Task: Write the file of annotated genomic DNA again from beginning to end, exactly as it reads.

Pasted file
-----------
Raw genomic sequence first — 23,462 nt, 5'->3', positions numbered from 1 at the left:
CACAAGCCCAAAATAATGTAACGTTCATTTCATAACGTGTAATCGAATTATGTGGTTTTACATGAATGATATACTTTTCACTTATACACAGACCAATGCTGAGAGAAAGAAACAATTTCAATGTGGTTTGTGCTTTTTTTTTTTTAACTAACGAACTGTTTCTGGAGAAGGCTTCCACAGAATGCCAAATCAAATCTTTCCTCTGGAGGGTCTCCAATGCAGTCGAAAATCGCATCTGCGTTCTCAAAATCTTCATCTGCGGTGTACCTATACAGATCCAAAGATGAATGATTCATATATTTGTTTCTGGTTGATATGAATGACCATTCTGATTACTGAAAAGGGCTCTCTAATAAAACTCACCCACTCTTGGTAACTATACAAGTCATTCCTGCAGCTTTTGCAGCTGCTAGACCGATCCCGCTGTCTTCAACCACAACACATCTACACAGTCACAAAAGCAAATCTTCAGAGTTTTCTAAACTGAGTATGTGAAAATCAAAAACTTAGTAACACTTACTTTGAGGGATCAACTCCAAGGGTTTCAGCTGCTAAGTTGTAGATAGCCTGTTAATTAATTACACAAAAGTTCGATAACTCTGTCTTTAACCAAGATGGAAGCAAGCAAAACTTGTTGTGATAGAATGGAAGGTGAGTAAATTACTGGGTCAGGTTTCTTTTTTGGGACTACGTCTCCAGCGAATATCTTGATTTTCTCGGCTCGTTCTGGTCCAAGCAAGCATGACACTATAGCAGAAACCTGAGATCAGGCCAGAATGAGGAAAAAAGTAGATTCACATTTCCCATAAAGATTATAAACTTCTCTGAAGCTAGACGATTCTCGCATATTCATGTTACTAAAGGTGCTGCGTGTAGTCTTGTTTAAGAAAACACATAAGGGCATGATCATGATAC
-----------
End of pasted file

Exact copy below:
Raw genomic sequence first — 23,462 nt, 5'->3', positions numbered from 1 at the left:
CACAAGCCCAAAATAATGTAACGTTCATTTCATAACGTGTAATCGAATTATGTGGTTTTACATGAATGATATACTTTTCACTTATACACAGACCAATGCTGAGAGAAAGAAACAATTTCAATGTGGTTTGTGCTTTTTTTTTTTTAACTAACGAACTGTTTCTGGAGAAGGCTTCCACAGAATGCCAAATCAAATCTTTCCTCTGGAGGGTCTCCAATGCAGTCGAAAATCGCATCTGCGTTCTCAAAATCTTCATCTGCGGTGTACCTATACAGATCCAAAGATGAATGATTCATATATTTGTTTCTGGTTGATATGAATGACCATTCTGATTACTGAAAAGGGCTCTCTAATAAAACTCACCCACTCTTGGTAACTATACAAGTCATTCCTGCAGCTTTTGCAGCTGCTAGACCGATCCCGCTGTCTTCAACCACAACACATCTACACAGTCACAAAAGCAAATCTTCAGAGTTTTCTAAACTGAGTATGTGAAAATCAAAAACTTAGTAACACTTACTTTGAGGGATCAACTCCAAGGGTTTCAGCTGCTAAGTTGTAGATAGCCTGTTAATTAATTACACAAAAGTTCGATAACTCTGTCTTTAACCAAGATGGAAGCAAGCAAAACTTGTTGTGATAGAATGGAAGGTGAGTAAATTACTGGGTCAGGTTTCTTTTTTGGGACTACGTCTCCAGCGAATATCTTGATTTTCTCGGCTCGTTCTGGTCCAAGCAAGCATGACACTATAGCAGAAACCTGAGATCAGGCCAGAATGAGGAAAAAAGTAGATTCACATTTCCCATAAAGATTATAAACTTCTCTGAAGCTAGACGATTCTCGCATATTCATGTTACTAAAGGTGCTGCGTGTAGTCTTGTTTAAGAAAACACATAAGGGCATGATCATGATAC